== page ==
The Impeachment Tiebreaker: Four Thoughts

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John Miller is Pastor of The Chapel Without Walls on Hilton Head Island, SC. More of his writings may be viewed at www.chapelwithoutwalls.org. The Views from the Edge is pleased to republish this social commentary. Photographs have been added by Views from the Edge.

COMMENTARY BY JOHN MILLER: The Impeachment Tiebreaker: Four Thoughts

This short essay was begun on Saturday morning, Jan. 25, 2020, starting at 12:27 AM. This was after the writer had nearly overdosed on the prosecutors’ wrap-up, and listening to the three major cable news networks’ commentary on the proceedings.

The House Managers (i.e., the prosecution) finished their presentation on Friday evening at about 10 PM, Jan. 24,  in what has been alleged to be the impeachment trial of President Trump. On Saturday afternoon the President’s lawyers (i.e., the defense) will begin their presentation regarding the defendant (i.e., the President).

The House of Representatives prosecution team has claimed almost ad infinitum that the President has prevented more important witnesses and documents from appearing in the Senate trial. They claim he desperately does not want anyone to testify, or to have any incriminating documents to be placed into the trial record. Therefore, they say, with no further evidence presented, there can be no proper trial. 

Up to now nearly all CNN/MSNBC/FoxNews talking heads have said they think that none of the 53 Republican Senators will capitulate on the impeachment vote, and that the President therefore will be cleared of all charges. The CNN/MSNBCers postulate that will prevent a genuine impeachment trial if witnesses and documents are suppressed. The FoxNewsers are delighted if the suppression occurs, because “the impeachment hatchet job” will have ended.

But let us suppose that the magical number of three Republicans were to vote to allow witnesses and documents. Further, imagine that no suddenly timorous Democrats were to vote to suppress the potentially damaging evidence. Then what would happen?

Thought Clump # 1

Senate Majority Leader Mitch McConnell will try to hurry this trial through to its conclusion as soon as politically practicable. Might the sitting judge in the trial, Chief Justice John Roberts of the Supreme Court, rule that constitutionally an honest impeachment trial necessitates that witnesses and documents be provided? Should he conclude that? Constitutionally, could he make that ruling? He will have heard every word uttered in this historic proceeding, and thus such thoughts might be running through his head. No one can know at the moment what he is thinking, nor perhaps is it yet fully formed within his brilliant mind. Nevertheless, those might be very interesting questions upon which Mr. Roberts might now be cogitating.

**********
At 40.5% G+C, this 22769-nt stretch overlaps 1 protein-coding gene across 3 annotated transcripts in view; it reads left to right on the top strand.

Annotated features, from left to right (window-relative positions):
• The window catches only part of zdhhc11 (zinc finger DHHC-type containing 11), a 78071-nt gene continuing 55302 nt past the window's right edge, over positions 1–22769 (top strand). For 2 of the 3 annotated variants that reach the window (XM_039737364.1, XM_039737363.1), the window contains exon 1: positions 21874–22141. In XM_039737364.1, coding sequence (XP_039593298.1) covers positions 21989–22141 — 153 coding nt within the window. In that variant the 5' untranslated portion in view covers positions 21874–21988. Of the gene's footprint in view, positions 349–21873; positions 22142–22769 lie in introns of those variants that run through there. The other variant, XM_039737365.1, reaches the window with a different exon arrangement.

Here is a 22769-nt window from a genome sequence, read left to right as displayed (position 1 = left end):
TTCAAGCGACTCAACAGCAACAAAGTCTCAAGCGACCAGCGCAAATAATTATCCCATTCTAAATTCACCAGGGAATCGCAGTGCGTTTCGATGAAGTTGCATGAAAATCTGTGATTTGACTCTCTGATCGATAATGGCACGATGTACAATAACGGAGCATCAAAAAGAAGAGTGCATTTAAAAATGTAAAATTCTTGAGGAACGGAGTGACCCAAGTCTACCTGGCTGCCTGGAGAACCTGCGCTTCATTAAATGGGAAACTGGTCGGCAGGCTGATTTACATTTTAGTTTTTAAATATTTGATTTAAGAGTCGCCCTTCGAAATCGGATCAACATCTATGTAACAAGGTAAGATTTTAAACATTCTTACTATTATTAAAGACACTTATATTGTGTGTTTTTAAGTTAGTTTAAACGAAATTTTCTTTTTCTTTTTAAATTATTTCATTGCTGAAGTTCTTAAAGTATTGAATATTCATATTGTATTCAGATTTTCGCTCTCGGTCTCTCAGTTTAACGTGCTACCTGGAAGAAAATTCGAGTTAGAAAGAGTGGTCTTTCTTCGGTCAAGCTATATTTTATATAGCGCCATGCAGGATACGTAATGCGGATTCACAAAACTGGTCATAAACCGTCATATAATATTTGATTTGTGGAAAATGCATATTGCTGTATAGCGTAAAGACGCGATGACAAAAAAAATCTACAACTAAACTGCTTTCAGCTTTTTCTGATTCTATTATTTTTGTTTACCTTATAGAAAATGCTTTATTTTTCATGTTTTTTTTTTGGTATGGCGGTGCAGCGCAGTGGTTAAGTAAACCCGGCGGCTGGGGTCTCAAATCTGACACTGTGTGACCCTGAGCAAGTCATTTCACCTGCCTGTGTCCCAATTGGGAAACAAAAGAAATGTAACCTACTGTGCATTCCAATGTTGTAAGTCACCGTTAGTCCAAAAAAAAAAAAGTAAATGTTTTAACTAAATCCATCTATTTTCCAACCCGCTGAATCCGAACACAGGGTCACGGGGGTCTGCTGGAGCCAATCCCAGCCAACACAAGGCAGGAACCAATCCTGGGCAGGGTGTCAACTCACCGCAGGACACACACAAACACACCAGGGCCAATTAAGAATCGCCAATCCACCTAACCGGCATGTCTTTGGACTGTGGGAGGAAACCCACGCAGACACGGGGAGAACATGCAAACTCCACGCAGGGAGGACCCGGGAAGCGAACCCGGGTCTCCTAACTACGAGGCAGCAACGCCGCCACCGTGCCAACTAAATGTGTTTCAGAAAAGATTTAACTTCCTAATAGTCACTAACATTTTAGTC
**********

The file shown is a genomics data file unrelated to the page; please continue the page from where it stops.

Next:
Thought Clump # 2

If a majority of at least 51 Senators of both parties vote to produce new witnesses and documents, Chief Justice Roberts would not be the tiebreaker on that issue. Instead, the 51+ Senators would assume that role. Thus witnesses and documents would be subpoenaed.

Thought Clump # 3

If Adam Schiff and the House Managers are as effective as CNN and MSNBC (but certainly not Fox News) say they are, and witnesses and documents are subpoenaed, there is a very slight possibility that a two-thirds majority of at least 67 Senators might convict Donald John Trump of the two Articles of Impeachment after a considerably-longer-than-predicted genuine trial. Mr. Trump then would be removed from office. This, however, is so slight a possibility that those who favor such an eventuality should probably stifle such apparently outlandish thoughts.

RADICAL Thought Clump # 4

Should the Senate exonerate the President, as expected, in effect the entire constitutional concept of separation of powers itself will then indirectly have failed in the impeachment trial. Are the executive, legislative, and judicial branches separate but equal? However, the Senate will astonishingly have found that the executive branch has the sole ultimate power in American government, with Congress and the federal courts clearly being only also-rans in constitutional governmental authority. It could be argued that such a conclusion might even be colossally irresponsible. The Chief Justice might also conclude that before the trial concludes.

In that instance, Chief Justice Roberts, representing his understanding of the Constitution and the judiciary, might rule that the Senate is constitutionally required to subpoena witnesses and documents before the impeachment trial can end.

Furthermore, the Chief Justice might decide such a ruling would eliminate the appearance of political partisanship, which in these rancorous times would be a Very Good Thing. He might say that only then would the Senate be a in a valid position as a one-hundred-person jury to vote fairly and equitably on the innocence or guilt of Defendant Trump.

Were any of these hypotheticals actually to happen, would that be a completely unforeseen result in these tense, tedious days, or what? Keep listening and watching, citizens. The fate of the republic hangs in the balance of Lady Justice.